Friday, September 30, 2011

Touching Life and Deeply Alive~Buddhist Quote



"Only in the present moment can we touch life and be deeply alive." 
~Thich Nhat Hanh

This is the quote for September
in my Thich Nhat Hanh calendar
and on this last day of the month, I'm sharing it with you.

I've been rereading (and listening to) Eckhart Tolle's
'The Power of Now' 
and the exquisite truth to this touching life and being deeply alive quote
is sometimes very hard to grasp.

We spend an inordinate amount of precious time in our lives in the past and the future,
in some way always focused on some conversation, slight, or fun or unhappy experience long since passed.
Or else we linger, dwelling in positive or negative anticipation of some future event.
I even find myself having future conversations in my head,
words I have yet to speak with someone (usually when I'm angry).


I've always wondered why certain childhood memories are so powerful
and why I so strongly feel the need to be with them again through mind or travel.
As I do more meditation and TRY to spend more time in the powerful present moment,
(they don't call it a Practice for nothing)
I think I've realized that those childhood memories are so commanding
exactly because, at that time, I was so alive with the present.
Nothing else mattered but that moment, that beauty, that light-filled meadow
because I was so deeply in the present moment with no other worries.
As adults with so many responsibilities and commitments, vows, pledges and promises,
we learn to function constantly in a multi-tasking frame of mind,
always concerned with what we've done, said or must do.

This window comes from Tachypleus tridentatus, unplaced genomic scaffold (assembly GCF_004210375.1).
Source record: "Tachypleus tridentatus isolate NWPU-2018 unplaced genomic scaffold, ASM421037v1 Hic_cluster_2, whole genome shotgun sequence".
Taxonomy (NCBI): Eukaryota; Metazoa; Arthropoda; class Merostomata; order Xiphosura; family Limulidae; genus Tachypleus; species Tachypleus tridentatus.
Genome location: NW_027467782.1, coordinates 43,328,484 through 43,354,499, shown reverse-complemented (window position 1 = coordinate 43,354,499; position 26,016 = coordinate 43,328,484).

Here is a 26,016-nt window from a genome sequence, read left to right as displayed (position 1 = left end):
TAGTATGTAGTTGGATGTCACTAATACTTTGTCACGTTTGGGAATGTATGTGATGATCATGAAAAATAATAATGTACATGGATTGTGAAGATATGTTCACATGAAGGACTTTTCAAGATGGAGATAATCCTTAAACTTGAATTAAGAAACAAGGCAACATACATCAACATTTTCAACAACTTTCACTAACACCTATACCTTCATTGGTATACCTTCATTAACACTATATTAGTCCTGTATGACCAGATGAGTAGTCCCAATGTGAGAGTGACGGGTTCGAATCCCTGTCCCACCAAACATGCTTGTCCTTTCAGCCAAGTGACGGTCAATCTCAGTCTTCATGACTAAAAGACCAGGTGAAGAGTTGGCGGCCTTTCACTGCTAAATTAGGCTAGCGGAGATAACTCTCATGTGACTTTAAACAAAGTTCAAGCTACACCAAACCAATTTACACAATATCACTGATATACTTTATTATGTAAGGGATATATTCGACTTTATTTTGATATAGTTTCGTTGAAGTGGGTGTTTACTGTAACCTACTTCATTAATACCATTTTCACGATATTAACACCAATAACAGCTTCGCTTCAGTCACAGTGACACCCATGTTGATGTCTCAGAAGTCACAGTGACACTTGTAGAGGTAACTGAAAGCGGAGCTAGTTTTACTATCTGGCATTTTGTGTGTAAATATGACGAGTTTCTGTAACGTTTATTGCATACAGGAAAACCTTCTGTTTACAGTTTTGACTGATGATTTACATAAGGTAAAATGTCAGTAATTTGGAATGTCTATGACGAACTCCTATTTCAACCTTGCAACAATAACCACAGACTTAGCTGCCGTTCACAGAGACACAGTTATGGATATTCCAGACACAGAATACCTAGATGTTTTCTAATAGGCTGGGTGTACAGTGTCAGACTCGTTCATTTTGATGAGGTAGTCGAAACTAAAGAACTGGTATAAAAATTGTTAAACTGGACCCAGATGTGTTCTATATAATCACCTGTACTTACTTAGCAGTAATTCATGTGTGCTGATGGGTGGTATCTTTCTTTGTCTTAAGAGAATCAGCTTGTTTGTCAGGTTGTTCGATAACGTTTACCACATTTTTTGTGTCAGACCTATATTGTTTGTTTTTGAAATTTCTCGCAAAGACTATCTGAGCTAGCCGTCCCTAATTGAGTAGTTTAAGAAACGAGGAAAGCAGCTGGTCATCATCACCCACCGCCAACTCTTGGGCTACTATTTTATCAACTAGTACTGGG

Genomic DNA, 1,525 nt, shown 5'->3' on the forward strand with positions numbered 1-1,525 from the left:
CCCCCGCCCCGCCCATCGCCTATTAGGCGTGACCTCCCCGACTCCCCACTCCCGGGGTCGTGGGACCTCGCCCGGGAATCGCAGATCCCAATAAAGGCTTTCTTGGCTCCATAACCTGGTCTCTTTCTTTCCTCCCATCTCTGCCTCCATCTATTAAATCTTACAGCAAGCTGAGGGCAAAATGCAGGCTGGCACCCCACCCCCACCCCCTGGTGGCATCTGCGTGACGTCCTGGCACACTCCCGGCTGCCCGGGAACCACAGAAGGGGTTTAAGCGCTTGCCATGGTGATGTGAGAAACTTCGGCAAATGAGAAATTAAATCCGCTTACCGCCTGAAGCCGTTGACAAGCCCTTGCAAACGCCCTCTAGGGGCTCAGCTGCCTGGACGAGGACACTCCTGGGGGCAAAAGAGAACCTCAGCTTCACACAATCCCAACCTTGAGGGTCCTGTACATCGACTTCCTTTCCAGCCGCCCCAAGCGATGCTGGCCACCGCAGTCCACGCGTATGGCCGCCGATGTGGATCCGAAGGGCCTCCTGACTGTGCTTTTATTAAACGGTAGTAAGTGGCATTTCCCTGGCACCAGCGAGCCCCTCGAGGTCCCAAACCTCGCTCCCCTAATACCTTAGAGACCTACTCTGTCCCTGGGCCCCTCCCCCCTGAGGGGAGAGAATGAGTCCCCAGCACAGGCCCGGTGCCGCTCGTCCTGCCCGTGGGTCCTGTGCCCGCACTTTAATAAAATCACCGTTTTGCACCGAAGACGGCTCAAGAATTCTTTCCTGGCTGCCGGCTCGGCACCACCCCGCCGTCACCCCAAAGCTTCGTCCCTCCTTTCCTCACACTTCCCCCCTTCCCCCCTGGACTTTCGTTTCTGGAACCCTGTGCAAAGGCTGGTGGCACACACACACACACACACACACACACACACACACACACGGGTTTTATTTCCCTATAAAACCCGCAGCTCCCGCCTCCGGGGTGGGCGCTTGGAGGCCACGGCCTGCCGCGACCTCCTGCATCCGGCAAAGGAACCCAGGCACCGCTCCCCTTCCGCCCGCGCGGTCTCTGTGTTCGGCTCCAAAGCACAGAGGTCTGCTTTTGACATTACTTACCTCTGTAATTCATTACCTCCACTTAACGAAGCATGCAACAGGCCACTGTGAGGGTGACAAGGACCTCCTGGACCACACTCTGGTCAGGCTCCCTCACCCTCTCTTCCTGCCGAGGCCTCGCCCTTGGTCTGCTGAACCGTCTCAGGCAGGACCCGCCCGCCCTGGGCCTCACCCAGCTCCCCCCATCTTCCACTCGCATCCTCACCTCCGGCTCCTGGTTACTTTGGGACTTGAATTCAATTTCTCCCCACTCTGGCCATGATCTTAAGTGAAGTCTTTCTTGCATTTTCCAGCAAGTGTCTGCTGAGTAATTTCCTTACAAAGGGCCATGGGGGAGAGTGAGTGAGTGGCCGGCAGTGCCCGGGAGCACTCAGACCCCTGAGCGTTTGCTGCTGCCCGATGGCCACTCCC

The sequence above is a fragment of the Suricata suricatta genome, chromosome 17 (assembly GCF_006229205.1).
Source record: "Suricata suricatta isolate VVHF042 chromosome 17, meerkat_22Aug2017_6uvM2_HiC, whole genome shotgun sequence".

Meditation allows us, even if just for a few brief moments during the day,
to be free from the overwhelming, manic, monkey-mind that constantly plagues us.
Just for a few minutes today, while you're sitting (or standing- anytime, anywhere),
stop the chatter of what happened or what's to come
and focus on your breath.

"In, I am breathing in...
Out, I am breathing out."

Tomorrow, give the breath just a few more moments of precious time-free time.
Keep extending it just a little longer.
Or do it a few more times.

And watch what happens to your body, your surroundings, the people you come in contact with.
Make this very moment as powerful as your greatest memory.
Like a child,
touching life and deeply alive.





~Photo from Pinterest~

Monday, September 26, 2011

The Six Continents at Musee d'Orsay~ Missing Paris Day


This photo, taken along the esplanade next to the Musee d'Orsay, 
shows six allegorical statues created for the 1878 l'Exposition Universelle (Paris' third World's Fair).
They are known as The Six Continents. 

The first one, closest to us, is l'Europe
sculpted by Alexandre Schoenewerk. 

The next is Alexandre Falguiere's l'Asie.
Then Eugene Delaplanche's l'Afrique.
Ernest Eugene Hiolle's l'Amerique du Nord.
Aime Millet's l'Amerique du Sud.
And Mathurin Moreau's l'Oceania (Australia).

It's difficult to fully see each of them and their stories here
but by clicking on the continent's names above, you can see them close up and straight on. 

I love the painter's color palette on Europe's left (not seen here)
and the elephant behind Asia, the cornucopia held by Africa, the American Indian-look of North America,
and the kangaroo next to Australia. 

According to the Musee d'Orsay's website,
the statues were originally created for the Trocadero Palace at the Exposition
and had been lying in the Nantes public dump since 1963.
The Musee d'Orsay exchanged a Sisley painting for them 
which went to the Musee des Beaux Arts de Nantes. 

Imagine these beauties, representing our world continents,
lying in a city dump! How does that happen?
Someone had to go to great effort to get them there. 
Oh, the geniuses of the world! 

Museo de Orsay
62, rue de Lille
75343 Paris Cedex 07
France

(Photograph copyright: Kirsten Steen)


Monday, September 19, 2011

Rouge pour ma Grandmere~Missing Paris Day

(Montmartre window)

Red was my grandmother's favorite color... 

(Paris produce market)

...especially this deep, sweet, gorgeous red. 
She wore dark red lipstick on her plump, naturally maroon lips, 
planted red geraniums and wore red scarves.

A couple of years ago I had a dream about her.
She was trying to tell me something but I couldn't hear her.
She became more and more agitated,